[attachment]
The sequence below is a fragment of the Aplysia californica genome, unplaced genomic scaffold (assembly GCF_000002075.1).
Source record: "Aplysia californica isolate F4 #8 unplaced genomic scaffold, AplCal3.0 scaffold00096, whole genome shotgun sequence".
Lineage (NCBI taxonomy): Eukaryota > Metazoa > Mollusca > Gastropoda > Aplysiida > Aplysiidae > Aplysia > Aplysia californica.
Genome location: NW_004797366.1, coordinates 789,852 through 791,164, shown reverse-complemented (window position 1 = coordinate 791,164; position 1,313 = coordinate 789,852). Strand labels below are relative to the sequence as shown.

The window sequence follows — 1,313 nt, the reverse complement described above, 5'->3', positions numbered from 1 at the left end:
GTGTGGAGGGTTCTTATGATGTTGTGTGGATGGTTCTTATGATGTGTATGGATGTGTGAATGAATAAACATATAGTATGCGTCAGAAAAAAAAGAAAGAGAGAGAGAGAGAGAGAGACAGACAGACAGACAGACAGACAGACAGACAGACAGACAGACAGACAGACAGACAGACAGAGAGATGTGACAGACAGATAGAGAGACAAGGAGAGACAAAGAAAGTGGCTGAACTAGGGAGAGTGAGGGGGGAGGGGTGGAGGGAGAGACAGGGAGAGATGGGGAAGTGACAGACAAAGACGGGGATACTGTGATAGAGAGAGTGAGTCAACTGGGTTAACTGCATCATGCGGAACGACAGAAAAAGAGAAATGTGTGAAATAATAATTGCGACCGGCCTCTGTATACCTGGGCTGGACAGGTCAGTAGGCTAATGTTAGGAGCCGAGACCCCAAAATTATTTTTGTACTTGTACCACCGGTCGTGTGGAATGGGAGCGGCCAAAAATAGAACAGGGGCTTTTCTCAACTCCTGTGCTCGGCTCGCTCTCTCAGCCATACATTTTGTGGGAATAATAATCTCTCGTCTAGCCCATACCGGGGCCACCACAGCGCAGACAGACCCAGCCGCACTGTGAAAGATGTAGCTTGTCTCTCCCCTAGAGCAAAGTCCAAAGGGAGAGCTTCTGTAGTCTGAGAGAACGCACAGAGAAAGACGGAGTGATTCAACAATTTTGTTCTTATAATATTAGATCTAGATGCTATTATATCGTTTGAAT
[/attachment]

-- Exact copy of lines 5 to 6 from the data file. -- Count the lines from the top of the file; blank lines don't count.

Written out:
The window sequence follows — 1,313 nt, the reverse complement described above, 5'->3', positions numbered from 1 at the left end:
GTGTGGAGGGTTCTTATGATGTTGTGTGGATGGTTCTTATGATGTGTATGGATGTGTGAATGAATAAACATATAGTATGCGTCAGAAAAAAAAGAAAGAGAGAGAGAGAGAGAGAGACAGACAGACAGACAGACAGACAGACAGACAGACAGACAGACAGACAGACAGACAGACAGAGAGATGTGACAGACAGATAGAGAGACAAGGAGAGACAAAGAAAGTGGCTGAACTAGGGAGAGTGAGGGGGGAGGGGTGGAGGGAGAGACAGGGAGAGATGGGGAAGTGACAGACAAAGACGGGGATACTGTGATAGAGAGAGTGAGTCAACTGGGTTAACTGCATCATGCGGAACGACAGAAAAAGAGAAATGTGTGAAATAATAATTGCGACCGGCCTCTGTATACCTGGGCTGGACAGGTCAGTAGGCTAATGTTAGGAGCCGAGACCCCAAAATTATTTTTGTACTTGTACCACCGGTCGTGTGGAATGGGAGCGGCCAAAAATAGAACAGGGGCTTTTCTCAACTCCTGTGCTCGGCTCGCTCTCTCAGCCATACATTTTGTGGGAATAATAATCTCTCGTCTAGCCCATACCGGGGCCACCACAGCGCAGACAGACCCAGCCGCACTGTGAAAGATGTAGCTTGTCTCTCCCCTAGAGCAAAGTCCAAAGGGAGAGCTTCTGTAGTCTGAGAGAACGCACAGAGAAAGACGGAGTGATTCAACAATTTTGTTCTTATAATATTAGATCTAGATGCTATTATATCGTTTGAAT